Matthew 24:45-51: “Who then is the faithful and wise servant, whom the master has put in charge of the servants in his household to give them their food at the proper time? It will be good for that servant whose master finds him doing so when he returns. Truly I tell you, he will put him in charge of all his possessions. But suppose that servant is wicked and says to himself, ‘My master is staying away a long time,’ and he then begins to beat his fellow servants and to eat and drink with drunkards. The master of that servant will come on a day when he does not expect him and at an hour he is not aware of. He will cut him to pieces and assign him a place with the hypocrites, where there will be weeping and gnashing of teeth.

Luke 12:42-46: The Lord answered, “Who then is the faithful and wise manager, whom the master puts in charge of his servants to give them their food allowance at the proper time? It will be good for that servant whom the master finds doing so when he returns. Truly I tell you, he will put him in charge of all his possessions. But suppose the servant says to himself, ‘My master is taking a long time in coming,’ and he then begins to beat the other servants, both men and women, and to eat and drink and get drunk. The master of that servant will come on a day when he does not expect him and at an hour he is not aware of. He will cut him to pieces and assign him a place with the unbelievers.

A Word about Slavery and Jesus

Luke sums up Jesus’ gospel in Luke 4:18 with the phrase “to set the oppressed free.” Jesus was a prophet of the poor who called those who exploited them to radical wealth redistribution and to embrace solidarity with them. He called those at the helm of an exploitative economic system to account, speaking truth to power to the degree that the elites ultimately worked to see Jesus executed.

And yet, this week’s saying foregrounds one of the challenges with elevating Jesus and his teachings for our society today: Jesus never spoke one word against slavery. This silence was used by Christians in the U.S. to justify Christianity while they held tight to slavery. Moses Stuart of Andover Seminary in Massachusetts wrote that abolitionists “must give up the New Testament authority, or abandon the fiery course which they are pursuing.” [See Mark Noll’s, The Civil War as a Theological Crisis (The Steven and Janice Brose Lectures in the Civil War Era)][1].

Regardless of how one explains Jesus’ references to slavery and servanthood, the reality remains the same: an enslavement culture is at the heart of some of Jesus’ strongest parables about a new social order.

What Can We Glean From This Week’s Saying?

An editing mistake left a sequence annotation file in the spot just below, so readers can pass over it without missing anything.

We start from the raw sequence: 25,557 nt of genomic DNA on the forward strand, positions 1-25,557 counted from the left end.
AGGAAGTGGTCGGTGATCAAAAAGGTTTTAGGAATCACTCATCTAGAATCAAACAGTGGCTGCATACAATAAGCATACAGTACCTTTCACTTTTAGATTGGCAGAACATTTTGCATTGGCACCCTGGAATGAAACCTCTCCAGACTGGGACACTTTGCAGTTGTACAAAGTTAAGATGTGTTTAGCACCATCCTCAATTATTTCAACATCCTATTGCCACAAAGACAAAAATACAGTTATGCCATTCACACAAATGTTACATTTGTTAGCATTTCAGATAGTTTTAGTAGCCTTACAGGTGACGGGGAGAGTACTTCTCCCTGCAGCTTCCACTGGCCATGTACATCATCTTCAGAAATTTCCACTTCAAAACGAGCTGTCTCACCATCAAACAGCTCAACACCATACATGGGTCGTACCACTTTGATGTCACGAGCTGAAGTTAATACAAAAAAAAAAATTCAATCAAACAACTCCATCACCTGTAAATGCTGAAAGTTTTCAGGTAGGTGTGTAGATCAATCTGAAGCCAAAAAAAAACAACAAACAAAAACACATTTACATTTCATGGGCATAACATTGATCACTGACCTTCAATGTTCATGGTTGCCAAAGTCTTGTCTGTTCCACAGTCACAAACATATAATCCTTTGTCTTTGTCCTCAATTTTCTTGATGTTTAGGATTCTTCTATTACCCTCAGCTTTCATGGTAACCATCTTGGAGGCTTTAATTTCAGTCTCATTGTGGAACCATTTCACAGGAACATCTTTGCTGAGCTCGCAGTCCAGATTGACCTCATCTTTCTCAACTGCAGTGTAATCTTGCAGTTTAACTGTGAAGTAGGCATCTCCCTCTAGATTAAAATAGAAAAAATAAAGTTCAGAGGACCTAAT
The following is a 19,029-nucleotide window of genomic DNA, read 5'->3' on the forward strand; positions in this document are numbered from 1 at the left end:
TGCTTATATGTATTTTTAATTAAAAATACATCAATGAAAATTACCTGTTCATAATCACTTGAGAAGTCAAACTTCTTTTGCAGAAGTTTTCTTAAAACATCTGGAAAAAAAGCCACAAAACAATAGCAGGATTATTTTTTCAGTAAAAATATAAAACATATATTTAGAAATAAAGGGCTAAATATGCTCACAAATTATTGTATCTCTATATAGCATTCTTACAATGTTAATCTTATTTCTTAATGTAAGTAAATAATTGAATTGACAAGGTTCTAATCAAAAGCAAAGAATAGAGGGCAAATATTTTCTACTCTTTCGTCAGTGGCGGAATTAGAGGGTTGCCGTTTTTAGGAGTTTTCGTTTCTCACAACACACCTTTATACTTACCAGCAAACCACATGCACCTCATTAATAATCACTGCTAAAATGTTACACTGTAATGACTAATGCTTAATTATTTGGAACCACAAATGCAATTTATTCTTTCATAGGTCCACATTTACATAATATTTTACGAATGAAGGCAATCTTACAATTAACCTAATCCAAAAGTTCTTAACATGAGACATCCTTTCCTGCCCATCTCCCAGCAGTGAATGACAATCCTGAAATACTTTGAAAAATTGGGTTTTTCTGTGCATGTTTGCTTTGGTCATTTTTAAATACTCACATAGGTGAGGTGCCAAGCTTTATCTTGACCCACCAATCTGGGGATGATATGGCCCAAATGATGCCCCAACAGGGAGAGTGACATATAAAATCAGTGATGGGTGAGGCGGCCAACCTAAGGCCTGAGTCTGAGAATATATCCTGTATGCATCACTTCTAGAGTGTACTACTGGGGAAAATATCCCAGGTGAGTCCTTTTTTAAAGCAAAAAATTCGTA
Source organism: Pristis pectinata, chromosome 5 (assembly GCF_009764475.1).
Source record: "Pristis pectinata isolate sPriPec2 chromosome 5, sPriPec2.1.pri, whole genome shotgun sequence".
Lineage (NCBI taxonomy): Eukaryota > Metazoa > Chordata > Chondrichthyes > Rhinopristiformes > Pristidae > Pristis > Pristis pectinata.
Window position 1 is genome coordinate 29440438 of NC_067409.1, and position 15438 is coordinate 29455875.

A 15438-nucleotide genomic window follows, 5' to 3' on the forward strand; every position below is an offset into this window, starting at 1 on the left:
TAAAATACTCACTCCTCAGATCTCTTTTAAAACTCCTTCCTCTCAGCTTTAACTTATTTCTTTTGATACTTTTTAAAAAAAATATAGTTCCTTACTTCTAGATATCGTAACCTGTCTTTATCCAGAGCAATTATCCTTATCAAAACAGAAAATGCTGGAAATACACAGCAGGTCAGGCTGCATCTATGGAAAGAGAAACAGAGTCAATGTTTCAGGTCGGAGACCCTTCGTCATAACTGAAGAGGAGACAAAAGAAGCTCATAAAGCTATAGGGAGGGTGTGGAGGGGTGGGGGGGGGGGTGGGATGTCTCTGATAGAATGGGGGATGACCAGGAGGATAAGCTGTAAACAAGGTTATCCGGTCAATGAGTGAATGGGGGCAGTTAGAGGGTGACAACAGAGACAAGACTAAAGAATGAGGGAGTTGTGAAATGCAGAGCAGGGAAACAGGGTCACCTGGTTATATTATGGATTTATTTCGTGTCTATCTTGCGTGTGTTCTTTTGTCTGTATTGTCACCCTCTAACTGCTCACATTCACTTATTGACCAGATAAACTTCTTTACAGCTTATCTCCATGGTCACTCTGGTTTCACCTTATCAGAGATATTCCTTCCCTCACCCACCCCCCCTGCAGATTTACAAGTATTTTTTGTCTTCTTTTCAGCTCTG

As we covered last week, much is lost when we immediately apply sayings such as these to a future second coming of Jesus rather than to the unexpected nature of the social vision Jesus shared during his life.

Jesus emerged among the exploited, poor class in his society announcing the return of YHWH’s liberating Presence among them (i.e. the kingdom or reign of God). He called for the evidence of this Presence to be expressed in his listeners taking responsibility for each other’s care. This is the centerpiece of this parable in the regrettable context of slavery:

“The master put [the slave] over his household to give” the rest of the household “food.”

The slave’s job was to distribute justice; to make sure everyone had enough, and to make sure no one had too much if someone else would go without.

The Jewish tradition is full of rich veins of calls for distributive justice.

Distributive justice is what the prophets called for.

Distributive justice is what Jesus also called for.

Distributive justice is the choice that lies before us still today.

Distributive justice calls us to become a people-oriented society. John Dominic Crossan writes in The Greatest Prayer:

“[Jesus’ distributive justice] vision derives from the common experience of a well-run home, household, or family farm. If you walked into one, how would you judge the householder? Are the fields well tended? Are the animals properly provisioned? Are the buildings adequately maintained? Are the children and dependents well fed, clothed, and sheltered? Are the sick given special care? Are responsibilities and returns apportioned fairly? Do all have enough? Especially that: Do all have enough? Or, to the contrary, do some have far too little while others have far too much? It is that vision of the well-run household, of the home fairly, equitably, and justly administered, that the biblical tradition applies to God. God is the Householder of the world house, and all those preceding questions must be repeated on a global and cosmic scale. Do all God’s children have enough? If not—and the biblical answer is “not”—how must things change here below so that all God’s people have a fair, equitable, and just proportion of God’s world? The Lord’s Prayer proclaims that necessary change as both revolutionary manifesto and hymn of hope.” (p. 3)

Today, we live in a global society right now where six men have as much wealth as half the world’s population. This past week, American linguist, philosopher, cognitive scientist, historian, social critic, and political activist Noam Chomsky released a new book on this topic: Requiem for the American Dream: The 10 Principles of Concentration of Wealth & Power. This is Chomsky’s first major book on the subject of income inequality and I’m looking forward to reading it.

The statement we considered in our HeartGroups last week from Dr. King applies: